EBay Inc forecast results for the fourth quarter at the low end of Wall Street estimates, disappointing investors who were hoping for a substantial turnaround for the holidays, and its shares down 5 percent.

But the global e-commerce and payments company's fourth-quarter outlook only included a partial contribution from Skype, the fast-growing Web telephone unit it plans to sell in coming weeks. Analysts said that might have made its fourth-quarter forecast appear lackluster to investors.

Investors had warmed to the idea of a comeback by eBay, which is overhauling its main marketplaces division. Since January, the company's stock had shot up 79 percent after years of languishing.

But its forecast on Wednesday put a dent in that confidence, even though executives and analysts highlighted improvements such as more fixed price sales, which helped increase volume on eBay.

The economy we see stable, and we're cautiously optimistic about consumer spending going into the holiday, said Chief Executive John Donahoe. What is more important from our standpoint is we actually see some progress on our turnaround metrics.

For the fourth quarter, eBay sees adjusted earnings to range between 38 cents to 40 cents per share. Wall Street had been expecting 40 cents per share. It expects fourth-quarter revenues of between $2.2 billion and $2.3 billion. Wall Street's estimate is for $2.57 billion, according to Thomson Reuters I/B/E/S.

However, executives said that if Skype's full contribution were to be factored in, on an apples-to-apples basis, its holiday quarter projection called for revenue growth of 11 to 16 percent.

From the year-ago revenue figure, that translates roughly into revenue of $2.35 billion to $2.45 billion -- still short of Wall Street's average estimate.

RBC Capital's Stephen Ju estimates Skype yields $200 million of revenue a quarter.

EBay has a long history of providing very conservative guidance and then breaking it, but people were hoping for evidence of much more recovery, said Bernstein Research's Jeffrey Lindsay.


Skype aside, EBay faces a fierce price war among retailers on- and off-line during the holidays. Wal-Mart Stores Inc pledged on Wednesday hundreds of millions of dollars in price cuts each week, pressuring shares in its rivals from Amazon.com Inc to Safeway Inc .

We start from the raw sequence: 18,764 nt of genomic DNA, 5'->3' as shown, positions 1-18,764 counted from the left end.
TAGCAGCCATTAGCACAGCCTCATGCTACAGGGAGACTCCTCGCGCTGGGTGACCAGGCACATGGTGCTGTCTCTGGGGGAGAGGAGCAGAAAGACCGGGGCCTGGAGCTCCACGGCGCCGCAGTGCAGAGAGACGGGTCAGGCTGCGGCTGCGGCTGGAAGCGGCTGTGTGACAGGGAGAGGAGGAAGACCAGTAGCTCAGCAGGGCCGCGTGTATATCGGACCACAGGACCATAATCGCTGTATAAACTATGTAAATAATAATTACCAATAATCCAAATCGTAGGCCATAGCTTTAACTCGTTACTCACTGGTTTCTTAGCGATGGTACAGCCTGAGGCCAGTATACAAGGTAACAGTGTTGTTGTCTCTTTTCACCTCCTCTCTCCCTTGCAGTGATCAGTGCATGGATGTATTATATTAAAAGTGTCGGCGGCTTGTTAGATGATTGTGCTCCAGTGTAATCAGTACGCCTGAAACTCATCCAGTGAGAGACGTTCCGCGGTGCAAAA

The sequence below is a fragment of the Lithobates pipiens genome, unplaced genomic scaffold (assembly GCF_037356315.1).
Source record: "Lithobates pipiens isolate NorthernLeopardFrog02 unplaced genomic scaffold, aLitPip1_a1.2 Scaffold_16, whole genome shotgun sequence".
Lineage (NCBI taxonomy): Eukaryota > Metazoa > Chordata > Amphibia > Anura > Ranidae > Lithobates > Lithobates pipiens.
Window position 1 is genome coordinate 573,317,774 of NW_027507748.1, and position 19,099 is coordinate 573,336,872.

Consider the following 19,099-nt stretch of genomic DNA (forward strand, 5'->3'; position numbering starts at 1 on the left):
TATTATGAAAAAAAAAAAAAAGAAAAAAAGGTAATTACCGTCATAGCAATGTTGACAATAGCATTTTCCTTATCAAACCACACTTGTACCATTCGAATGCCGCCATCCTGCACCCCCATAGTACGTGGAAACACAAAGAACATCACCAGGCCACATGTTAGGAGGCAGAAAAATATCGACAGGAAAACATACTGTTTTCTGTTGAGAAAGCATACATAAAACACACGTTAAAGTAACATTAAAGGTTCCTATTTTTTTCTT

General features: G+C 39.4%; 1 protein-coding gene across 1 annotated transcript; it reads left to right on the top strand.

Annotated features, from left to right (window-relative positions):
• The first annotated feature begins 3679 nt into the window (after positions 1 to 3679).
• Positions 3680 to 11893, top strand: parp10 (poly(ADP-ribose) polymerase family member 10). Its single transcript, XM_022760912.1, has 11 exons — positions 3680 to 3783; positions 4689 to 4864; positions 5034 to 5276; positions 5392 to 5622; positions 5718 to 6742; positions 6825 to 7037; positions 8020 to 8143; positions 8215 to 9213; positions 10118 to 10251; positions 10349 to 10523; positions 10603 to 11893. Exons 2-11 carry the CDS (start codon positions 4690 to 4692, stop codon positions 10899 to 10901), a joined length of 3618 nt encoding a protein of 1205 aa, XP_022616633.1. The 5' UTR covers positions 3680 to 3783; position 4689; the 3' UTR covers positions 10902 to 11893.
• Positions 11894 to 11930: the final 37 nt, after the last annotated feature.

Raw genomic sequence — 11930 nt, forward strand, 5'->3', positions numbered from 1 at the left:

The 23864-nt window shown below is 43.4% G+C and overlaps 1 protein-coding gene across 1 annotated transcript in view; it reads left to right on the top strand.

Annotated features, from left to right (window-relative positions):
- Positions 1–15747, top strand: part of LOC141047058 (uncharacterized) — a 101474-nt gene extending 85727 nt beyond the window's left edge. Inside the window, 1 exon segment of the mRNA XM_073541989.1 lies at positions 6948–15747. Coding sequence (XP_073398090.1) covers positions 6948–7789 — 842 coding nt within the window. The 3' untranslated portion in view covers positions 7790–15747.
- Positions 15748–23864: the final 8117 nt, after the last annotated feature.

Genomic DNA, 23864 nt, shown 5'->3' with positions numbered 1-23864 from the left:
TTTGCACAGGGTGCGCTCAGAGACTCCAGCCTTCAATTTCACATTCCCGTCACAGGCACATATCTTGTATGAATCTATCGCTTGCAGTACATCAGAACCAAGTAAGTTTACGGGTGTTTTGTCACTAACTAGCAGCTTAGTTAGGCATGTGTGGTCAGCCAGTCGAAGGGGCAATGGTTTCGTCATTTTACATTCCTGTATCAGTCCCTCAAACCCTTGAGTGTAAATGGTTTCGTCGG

But Donahoe argued the company's decision to focus on the secondary market, with sellers offering out-of-season goods at a discount, would help differentiate it this holiday.

Executives, as well as analysts, pointed to a 7 percent increase in gross merchandise volume -- measuring the dollar amount of all goods sold on eBay -- that was stronger than expected.

While the overall marketplaces unit saw a one percent revenue decline in the quarter, that was a vast improvement over the prior quarter, when it fell 14 percent.

EBay said marketplaces saw strong growth in its international business, which is bigger than its domestic business, especially in Britain and Germany.

Analysts also cited strong fixed-price sales growth. As part of efforts to improve the selling and buying experience on eBay, the company has been concentrating on fixed-price sales and moving away from auctions.

If you look at the underlying metrics -- an acceleration in the number of sales both domestic and international -- that is what matters, said Ju, who advised investors to buy on the dip.

EBay, which also owns online payments service PayPal, said third-quarter net profit fell to $350 million, or 27 cents per share, from $492 million, or 38 cents per share, a year earlier.

On an adjusted basis, earnings were 38 cents per share, a penny above the average analyst forecast, according to Thomson Reuters I/B/E/S.

Revenue was $2.2 billion, the San Jose, California-based company said, compared with the Wall Street view of $2.14 billion. They rose 15 percent at PayPal and 29 percent at Skype.

Last month, a group led by top Internet financiers agreed to buy a 65 percent stake in Skype for $1.9 billion. Skype's founders are suing eBay and the investor group.

EBay shares fell to $23.90 after-hours from its close of


(Additional reporting by David Lawsky and Lisa Baertlein; editing by Michele Gershberg, Leslie Gevirtz and Carol Bishopric)